The edifice of the sanctuary was a tent, "ohel," with a primary meaning (in some of the ancient languages of the Middle East) of “to settle down and be inhabited, settlement, and city." This temporary and collapsible structure, which was essentially made of cloth, skins and wooden poles, and housed a number of articles that were made of a variety of materials for diverse purposes, illustrates a very central scriptural principle. Twice in the midst of instructions relating to the tent's several components we read, “and it shall be one - echad" (26:6,11). This demonstrates that it is the varied components that make up the "whole," or the "one," as well as "oneness" and "unity.”

Most times “echad” is used to denote simply a singular “one” (e.g. Gen. 42:13), but undoubtedly the most well known occurrence of this word is found in the “Sh’ma”: “Hear Oh Israel, YHVH our Elohim is one Elohim” (Deut. 6:4). This eternal injunction and tenet of faith actually points to a union of plurality, since the word “Elohim” is the plural form of “el.” Thus, “echad” is not just a singular “one,” as is verified by other expressions such as: “one flesh” (Gen. 2:24); “one people” (Gen. 11:6); “So all the men of Israel were gathered against the city, united together as one man” (Judges 20:11), and of course by our present example. However, “echad” also has a plural form: “achadim” found, for example, in Y’chezkel (Ezekiel) 37:17: “that they may become one (literally,“plural of one,” emphasis and italics added) in your hand,” speaking of the sticks of Yoseph and Yehudah. “Echad” also lends itself to “oneness,” as we see in Y’chezkel 21:16 (although, again, it may not show up in the English translation). However, the command there (addressing a sword): “hitachadi” – “unite yourself” - can also be read: “sharpen yourself.” This makes for a union between “one” (“ehcad”) and “sharpness” -“chad” - which is also a shortened form of “echad” (see Ez. 33:30), and indeed is the word for “one” in Aramaic. Finally, in creation the first day was pronounced not “first day”, but “one day” – yom echad (Gen. 1:5). In conclusion, true oneness is a pressed together, compacted union of many in one, portraying a sword-like sharpness (e.g. Zechariah 9:13). In the Brit Chadasha (New Testament) the ‘one who is made up of many’ is exemplified by the many-membered Body of Messiah. The concept of Echad well represents integration and inclusions (into oneness and wholeness; remember "shalem"?) typical of the Hebrew language and Hebraic thought.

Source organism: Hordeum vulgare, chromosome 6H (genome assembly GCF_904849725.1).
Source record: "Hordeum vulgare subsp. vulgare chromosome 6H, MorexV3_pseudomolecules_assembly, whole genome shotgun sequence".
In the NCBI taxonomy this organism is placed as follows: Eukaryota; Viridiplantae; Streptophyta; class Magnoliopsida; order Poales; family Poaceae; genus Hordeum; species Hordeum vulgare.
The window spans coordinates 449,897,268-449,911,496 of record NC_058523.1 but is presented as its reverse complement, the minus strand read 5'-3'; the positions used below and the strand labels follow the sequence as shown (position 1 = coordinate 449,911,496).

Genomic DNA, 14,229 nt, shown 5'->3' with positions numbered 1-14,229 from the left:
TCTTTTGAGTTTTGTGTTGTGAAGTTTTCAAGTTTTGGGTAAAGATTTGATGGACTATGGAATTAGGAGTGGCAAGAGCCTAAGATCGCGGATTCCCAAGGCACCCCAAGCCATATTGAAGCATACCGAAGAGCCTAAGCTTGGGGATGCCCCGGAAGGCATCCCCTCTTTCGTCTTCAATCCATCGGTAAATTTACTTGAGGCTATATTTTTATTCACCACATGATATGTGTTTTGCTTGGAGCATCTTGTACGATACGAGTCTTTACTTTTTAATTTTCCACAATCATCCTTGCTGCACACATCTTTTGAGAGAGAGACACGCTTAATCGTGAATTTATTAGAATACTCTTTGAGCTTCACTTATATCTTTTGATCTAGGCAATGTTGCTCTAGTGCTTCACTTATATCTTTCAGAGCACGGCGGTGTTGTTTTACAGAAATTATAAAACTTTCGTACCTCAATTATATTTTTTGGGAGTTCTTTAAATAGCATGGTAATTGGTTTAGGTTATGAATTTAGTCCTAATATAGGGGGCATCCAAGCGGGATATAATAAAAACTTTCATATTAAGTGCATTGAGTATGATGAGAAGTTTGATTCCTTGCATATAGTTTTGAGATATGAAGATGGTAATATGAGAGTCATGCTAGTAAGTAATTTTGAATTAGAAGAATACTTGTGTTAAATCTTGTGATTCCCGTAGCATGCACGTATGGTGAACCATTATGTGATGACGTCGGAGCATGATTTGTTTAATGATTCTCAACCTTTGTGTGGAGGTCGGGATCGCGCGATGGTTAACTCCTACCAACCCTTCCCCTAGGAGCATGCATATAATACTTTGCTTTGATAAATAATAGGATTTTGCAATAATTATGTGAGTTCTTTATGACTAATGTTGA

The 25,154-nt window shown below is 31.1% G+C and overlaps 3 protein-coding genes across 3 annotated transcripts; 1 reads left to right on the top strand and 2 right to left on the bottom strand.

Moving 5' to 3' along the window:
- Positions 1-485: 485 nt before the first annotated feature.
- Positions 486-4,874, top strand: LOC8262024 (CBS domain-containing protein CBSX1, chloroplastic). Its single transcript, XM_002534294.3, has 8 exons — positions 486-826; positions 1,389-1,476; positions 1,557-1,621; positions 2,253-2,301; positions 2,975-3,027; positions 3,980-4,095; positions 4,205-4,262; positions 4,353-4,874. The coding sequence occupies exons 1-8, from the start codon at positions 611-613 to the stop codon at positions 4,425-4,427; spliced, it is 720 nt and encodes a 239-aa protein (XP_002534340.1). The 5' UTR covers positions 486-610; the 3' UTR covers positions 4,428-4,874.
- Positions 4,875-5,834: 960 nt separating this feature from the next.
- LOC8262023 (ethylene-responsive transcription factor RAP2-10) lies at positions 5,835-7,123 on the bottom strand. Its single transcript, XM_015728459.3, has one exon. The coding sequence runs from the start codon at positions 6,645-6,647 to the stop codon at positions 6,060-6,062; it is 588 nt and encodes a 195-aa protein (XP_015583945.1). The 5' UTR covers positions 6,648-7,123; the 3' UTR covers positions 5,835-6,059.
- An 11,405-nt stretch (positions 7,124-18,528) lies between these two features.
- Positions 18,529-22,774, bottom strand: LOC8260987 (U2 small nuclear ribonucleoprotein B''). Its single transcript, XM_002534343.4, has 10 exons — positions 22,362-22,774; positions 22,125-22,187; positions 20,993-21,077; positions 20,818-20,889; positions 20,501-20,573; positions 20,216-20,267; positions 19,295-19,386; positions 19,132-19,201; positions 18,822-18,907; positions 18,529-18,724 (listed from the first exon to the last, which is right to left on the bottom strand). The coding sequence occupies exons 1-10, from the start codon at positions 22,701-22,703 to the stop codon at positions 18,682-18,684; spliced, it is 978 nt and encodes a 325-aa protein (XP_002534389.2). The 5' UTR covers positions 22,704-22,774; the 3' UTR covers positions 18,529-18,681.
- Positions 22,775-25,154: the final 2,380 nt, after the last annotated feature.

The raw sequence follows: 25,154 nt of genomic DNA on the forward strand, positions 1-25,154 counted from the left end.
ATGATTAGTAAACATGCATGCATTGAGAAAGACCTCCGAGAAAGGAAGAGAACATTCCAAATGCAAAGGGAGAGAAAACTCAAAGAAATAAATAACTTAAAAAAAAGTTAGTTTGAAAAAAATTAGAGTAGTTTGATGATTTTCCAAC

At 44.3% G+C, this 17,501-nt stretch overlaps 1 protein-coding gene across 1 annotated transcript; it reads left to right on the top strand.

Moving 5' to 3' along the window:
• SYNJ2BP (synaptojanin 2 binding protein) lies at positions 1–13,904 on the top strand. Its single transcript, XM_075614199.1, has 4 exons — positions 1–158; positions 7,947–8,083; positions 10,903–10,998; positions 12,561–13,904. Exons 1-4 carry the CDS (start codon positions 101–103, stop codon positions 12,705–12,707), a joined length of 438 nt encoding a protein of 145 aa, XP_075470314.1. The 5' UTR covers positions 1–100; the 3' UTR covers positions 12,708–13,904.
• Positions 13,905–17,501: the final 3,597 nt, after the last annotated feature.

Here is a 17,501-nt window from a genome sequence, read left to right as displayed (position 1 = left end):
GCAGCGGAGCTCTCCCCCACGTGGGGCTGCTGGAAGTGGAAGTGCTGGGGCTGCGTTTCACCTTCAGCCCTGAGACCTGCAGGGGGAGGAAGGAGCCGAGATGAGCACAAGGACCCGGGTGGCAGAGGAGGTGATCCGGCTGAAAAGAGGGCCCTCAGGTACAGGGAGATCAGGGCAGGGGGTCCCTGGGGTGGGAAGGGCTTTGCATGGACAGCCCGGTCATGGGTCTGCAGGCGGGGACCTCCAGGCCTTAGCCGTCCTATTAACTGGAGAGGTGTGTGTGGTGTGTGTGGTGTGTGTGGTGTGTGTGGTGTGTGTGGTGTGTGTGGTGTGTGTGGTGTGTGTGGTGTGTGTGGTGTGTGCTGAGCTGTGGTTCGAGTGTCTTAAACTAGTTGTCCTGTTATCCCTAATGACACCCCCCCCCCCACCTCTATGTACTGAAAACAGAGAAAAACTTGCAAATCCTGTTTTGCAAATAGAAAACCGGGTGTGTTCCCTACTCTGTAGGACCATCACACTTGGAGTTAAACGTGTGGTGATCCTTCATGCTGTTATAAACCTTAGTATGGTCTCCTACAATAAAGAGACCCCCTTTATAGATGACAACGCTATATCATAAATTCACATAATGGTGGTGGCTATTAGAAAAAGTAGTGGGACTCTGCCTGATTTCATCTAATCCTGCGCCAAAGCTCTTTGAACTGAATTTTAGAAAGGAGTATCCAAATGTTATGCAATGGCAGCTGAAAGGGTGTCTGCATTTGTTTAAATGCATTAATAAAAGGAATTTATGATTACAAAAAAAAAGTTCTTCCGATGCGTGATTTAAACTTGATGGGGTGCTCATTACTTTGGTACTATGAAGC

Adding to the oneness of the Mishkan is the description of joining the curtains and the loops (26:3,5,6). The word for “curtain” here is “y’ree’a,” and for “loop” - “loo’la’a,” both being in the feminine gender. In joining them “one to another” the Hebrew employs an anthropomorphism (personification) and reads: “a befriending (“joining” being of the root ch.v.r meaning to bind together and “friend”) of one woman (one curtain/one loop) to her sister (i.e. to another identical curtain/loop).” In this way, even the technical instructions for the construction of the Mishkan exemplify oneness and relationship.